Rhett Butler’s People – Donald McCaig

The Gold of Exodus – Howard Blum

The Sum of All Fears – Tom Clancy

Faith of our Founding Fathers – Tim LaHaye

Gun – A Visual History – Dr. Chris McNab

American Soldier – General Tommy Franks

Wild at Heart – John Eldredge

How Did You Do It, Truett – S. Truett Cathy

Gettysburg – Newt Gingrich and William R Forstchen

Oldest Living Confederate Widow Tells All – Allan Gurganus

Me My County My God – Dr. C Thomas Anderson and Don Enevoldsen

Lincoln on Leadership – Donald T. Phillips

The Civil War Battlefield Guide – The Conservation Fund – Frances H Kennedy

Gettysburg  An Alternate History – Peter G. Tsouras

Leadership Lessons of Robert E. Lee – Bil Holton

Run to the Roar – A Fable of Choice, Courage and Hope – J. Randy Forbes

His Excellency George Washington – Joseph J Ellis

Dear Catherine, Dear Taylor – The Civil War letters of a Union Soldier and his Wife – Richard L Kiper

Debt of Honor – Tom Clancy

Tale of a Tiger – R.T. Smith

Dinner with a Perfect Stranger – David Gregory

Command Attention – Col. Keith Oliver USMC (Ret)

Leadership Excellence – Pat Williams with Jim Denney

War – Sebastian Junger

How – Why HOW we do anything means everything – Dov Seidman

Psalm 91- Peggy Joyce Ruth

Team of Rivals – Doris Kearns Goodwin

No Higher Honor – Condoleezza Rice

Extreme Dreams Depend on Teams – Pat Williams

The Ambition – Lee Strobel

Secrets of the Millonaire Mind – T. Harv Eker

Rembrandt – The Old Testament – Thomas Nelson Publishers

Rembrandt – Life of Christ – Thomas Nelson Publishers

Profiles in Courage – John F. Kennedy

Lady Bird – Jan Jarboe Russell

Dawn’s Early Light – Elswyth Thane

Ronald Reagan and the American Ideal – Steve Penley

Jane Austen’s Persuasion – Jane Austen

Back in the Day – Michael Powell

Enough Good Men – Charles Mercer

Presidential Campaigns – Paul Boller Jr

To Make a Nation – Samuel H. Beer

Turning the World Upside Down – John Tebbel

Washington’s Crossing – David Hackett Fishcher

I Should Be Extremely Happy in Your Company, A Novel of Lewis and Clark – Brian Hall

Undaunted Courage – Stephen E. Ambrose

Legion of the Lost – Jaime Salazar

The American Patriots Almanac – William J. Bennett & John T.F. Cribb

Almost A Miracle – John Ferling

Hurricane of Independence – Tony Williams

The Bold & Magnigicent Dream – Bruce Catton & William B Catton

Just Added!

Thank you Dick from Virginia!

One Day of Civil War, April 10, 1863 – Robert L Willett Jr.

Grant – William S. McFeely

The Bedford Introduction to Literature – Michael Meyer

A Man on the Moon – Apollo Astronauts – Andrew Chaikin

Einstein – Walter Issacson

Atlas of the World

Law in America – American Hertiage

Don’t Stop the Carnival – Herman Wouk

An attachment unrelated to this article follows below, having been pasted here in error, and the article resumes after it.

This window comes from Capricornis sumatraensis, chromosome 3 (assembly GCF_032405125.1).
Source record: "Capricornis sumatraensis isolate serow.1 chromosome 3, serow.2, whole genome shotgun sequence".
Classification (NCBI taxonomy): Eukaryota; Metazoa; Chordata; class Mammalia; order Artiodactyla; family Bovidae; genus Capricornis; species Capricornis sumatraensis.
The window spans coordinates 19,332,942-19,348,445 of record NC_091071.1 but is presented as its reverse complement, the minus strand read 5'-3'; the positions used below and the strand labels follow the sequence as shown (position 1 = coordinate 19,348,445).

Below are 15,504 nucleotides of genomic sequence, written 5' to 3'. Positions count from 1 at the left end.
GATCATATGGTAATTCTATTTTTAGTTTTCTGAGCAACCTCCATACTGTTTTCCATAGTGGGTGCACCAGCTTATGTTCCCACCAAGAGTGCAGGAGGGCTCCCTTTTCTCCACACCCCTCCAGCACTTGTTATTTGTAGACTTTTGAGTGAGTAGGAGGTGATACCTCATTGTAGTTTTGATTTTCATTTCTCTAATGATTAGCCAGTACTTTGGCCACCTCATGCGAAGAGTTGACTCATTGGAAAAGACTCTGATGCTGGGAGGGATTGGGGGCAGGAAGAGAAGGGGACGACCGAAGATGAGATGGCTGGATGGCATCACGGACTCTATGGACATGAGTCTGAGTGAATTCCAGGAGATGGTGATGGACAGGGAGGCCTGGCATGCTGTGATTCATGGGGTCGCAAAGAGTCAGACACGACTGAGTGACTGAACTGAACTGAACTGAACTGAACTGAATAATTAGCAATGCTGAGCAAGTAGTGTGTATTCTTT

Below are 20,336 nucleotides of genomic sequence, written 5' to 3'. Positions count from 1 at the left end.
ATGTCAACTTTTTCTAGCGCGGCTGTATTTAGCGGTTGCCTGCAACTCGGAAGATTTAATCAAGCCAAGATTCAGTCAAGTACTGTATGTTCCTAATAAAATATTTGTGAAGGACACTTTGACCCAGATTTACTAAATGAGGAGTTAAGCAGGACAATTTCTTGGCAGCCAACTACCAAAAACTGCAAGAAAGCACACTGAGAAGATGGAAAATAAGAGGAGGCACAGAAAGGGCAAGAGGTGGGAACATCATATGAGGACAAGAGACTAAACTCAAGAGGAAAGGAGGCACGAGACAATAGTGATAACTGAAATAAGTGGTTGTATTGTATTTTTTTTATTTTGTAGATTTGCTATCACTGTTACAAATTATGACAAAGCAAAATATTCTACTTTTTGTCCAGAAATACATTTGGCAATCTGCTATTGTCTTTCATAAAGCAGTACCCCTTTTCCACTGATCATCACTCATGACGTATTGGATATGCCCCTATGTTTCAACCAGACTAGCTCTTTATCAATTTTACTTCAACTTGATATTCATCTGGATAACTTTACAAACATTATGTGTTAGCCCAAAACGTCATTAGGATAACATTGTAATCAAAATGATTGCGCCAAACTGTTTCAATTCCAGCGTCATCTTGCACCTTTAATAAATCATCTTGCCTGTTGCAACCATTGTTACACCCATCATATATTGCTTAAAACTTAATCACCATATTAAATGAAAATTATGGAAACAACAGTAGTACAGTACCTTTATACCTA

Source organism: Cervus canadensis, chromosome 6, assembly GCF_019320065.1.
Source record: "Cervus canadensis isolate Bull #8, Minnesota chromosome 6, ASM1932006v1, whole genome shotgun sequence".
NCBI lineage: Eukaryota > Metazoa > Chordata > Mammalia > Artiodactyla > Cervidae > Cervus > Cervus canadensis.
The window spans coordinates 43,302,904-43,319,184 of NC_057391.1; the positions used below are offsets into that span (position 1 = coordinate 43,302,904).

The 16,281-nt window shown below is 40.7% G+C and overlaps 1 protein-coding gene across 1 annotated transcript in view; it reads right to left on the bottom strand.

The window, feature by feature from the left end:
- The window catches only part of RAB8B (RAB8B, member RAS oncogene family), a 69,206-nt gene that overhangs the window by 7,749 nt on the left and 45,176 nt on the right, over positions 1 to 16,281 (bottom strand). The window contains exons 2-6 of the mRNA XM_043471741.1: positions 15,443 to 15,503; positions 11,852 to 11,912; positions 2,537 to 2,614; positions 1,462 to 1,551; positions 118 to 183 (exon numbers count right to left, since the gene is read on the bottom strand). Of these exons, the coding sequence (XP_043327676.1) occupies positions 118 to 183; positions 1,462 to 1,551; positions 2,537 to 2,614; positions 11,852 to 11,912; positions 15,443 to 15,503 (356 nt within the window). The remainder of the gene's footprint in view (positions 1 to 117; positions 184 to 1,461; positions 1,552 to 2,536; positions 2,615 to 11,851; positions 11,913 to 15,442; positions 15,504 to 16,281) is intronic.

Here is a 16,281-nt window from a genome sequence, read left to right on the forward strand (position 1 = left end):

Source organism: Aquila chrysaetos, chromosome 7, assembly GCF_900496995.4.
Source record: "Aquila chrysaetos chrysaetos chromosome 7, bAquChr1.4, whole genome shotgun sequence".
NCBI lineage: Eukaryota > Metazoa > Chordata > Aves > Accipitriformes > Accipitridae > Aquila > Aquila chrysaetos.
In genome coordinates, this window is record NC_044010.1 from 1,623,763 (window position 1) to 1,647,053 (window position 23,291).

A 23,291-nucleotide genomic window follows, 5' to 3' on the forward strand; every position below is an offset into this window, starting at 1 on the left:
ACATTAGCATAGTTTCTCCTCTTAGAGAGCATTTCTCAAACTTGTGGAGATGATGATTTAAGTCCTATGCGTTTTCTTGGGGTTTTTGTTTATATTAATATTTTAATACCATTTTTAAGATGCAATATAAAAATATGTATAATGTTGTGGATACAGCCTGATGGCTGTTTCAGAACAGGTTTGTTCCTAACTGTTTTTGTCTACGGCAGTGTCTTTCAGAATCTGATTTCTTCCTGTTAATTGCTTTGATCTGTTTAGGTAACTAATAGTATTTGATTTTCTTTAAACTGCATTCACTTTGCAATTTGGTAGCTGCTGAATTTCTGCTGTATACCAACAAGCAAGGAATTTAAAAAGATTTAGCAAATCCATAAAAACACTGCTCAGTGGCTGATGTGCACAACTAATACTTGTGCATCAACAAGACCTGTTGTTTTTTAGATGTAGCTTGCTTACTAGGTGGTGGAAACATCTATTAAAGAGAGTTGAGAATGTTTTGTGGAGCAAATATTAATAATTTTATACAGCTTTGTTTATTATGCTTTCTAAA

The Hunt for Red October – Tom   Clancy

At Dawn We Slept – Untold Stories of Pearl Harbor – Gordon W. Prange

The DaVinci Code – Dan Brown

The National Geographic Society – 100 years of Adventure and Discovery

Civil War Parks – The Story Behind the Scenery

Thank you Lisa from New York!

Life (or something like it) at Mallard High – Greg Martini and Lisa Chelkowski

Thank you Katherine from Virginia!

James Madison – Champion of Liberty and Justice – John P. Kaminski

Slavery at the Home of George Washington – Philip J. Schwarz


Thank you Gina from Virginia!

50 States of Amercia  – Rosanna Hansen and Jan Bloom

Slaver and Freedom in the Age of the American Revolution – Ira Berlin and Ronald Hoffman

The Negro in 18th Century Williamsburg – Thad W. Tate

Race and Revolution – Gary B. Nash

The Federalist – Alexander Hamilton, James Madison and John Jay

Thank you from Great Britain!

This is the longest distance one of our books has come yet and is the second from our Wish List to be received!

Madison and Jefferson – Andrew Burstein and Nancy Isenberg

Wish List

These are books we would like to have for the library.



Adams, John Defence of the Constitutions
Burns, Robert Poems, Chiefly in the Scottish Dialect
Crevecoeur, J. Hector St. John de Letters from an American Farmer
Filson, John Discovery, Settlement, & Present State of Kentucky
Gibbon, Edward History of the Decline and Fall of the Roman Empire
A. Hamilton, J. Jay, and J. Madison The Federalist – RECEIVED!
Jefferson, Thomas Notes on the State of Virginia
Ledyard, John Journal of Captain Cook’s Last Voyage to the Pacific Ocean
Locke, John Treatises on Government
Longacre, James Barton National Portrait Gallery of Distinguished Americans
Montesquieu The Spirit of the Laws
Morse, Jedidiah Geography Made Easy
Shakespeare, William Hamlet
Plato The Republic
Raleigh, Sir Walter History of the World
Ramsay, David History of the American Revolution
Vattell, Emerich de The Law of Nations
Warville, J.P. Brissot de The Commerce of America with Europe

 Books about Madison

Ketcham, Ralph James Madison: A Biography
Banning, Lance The Sacred Fire of Liberty: James Madison and the founding of the Federal Republic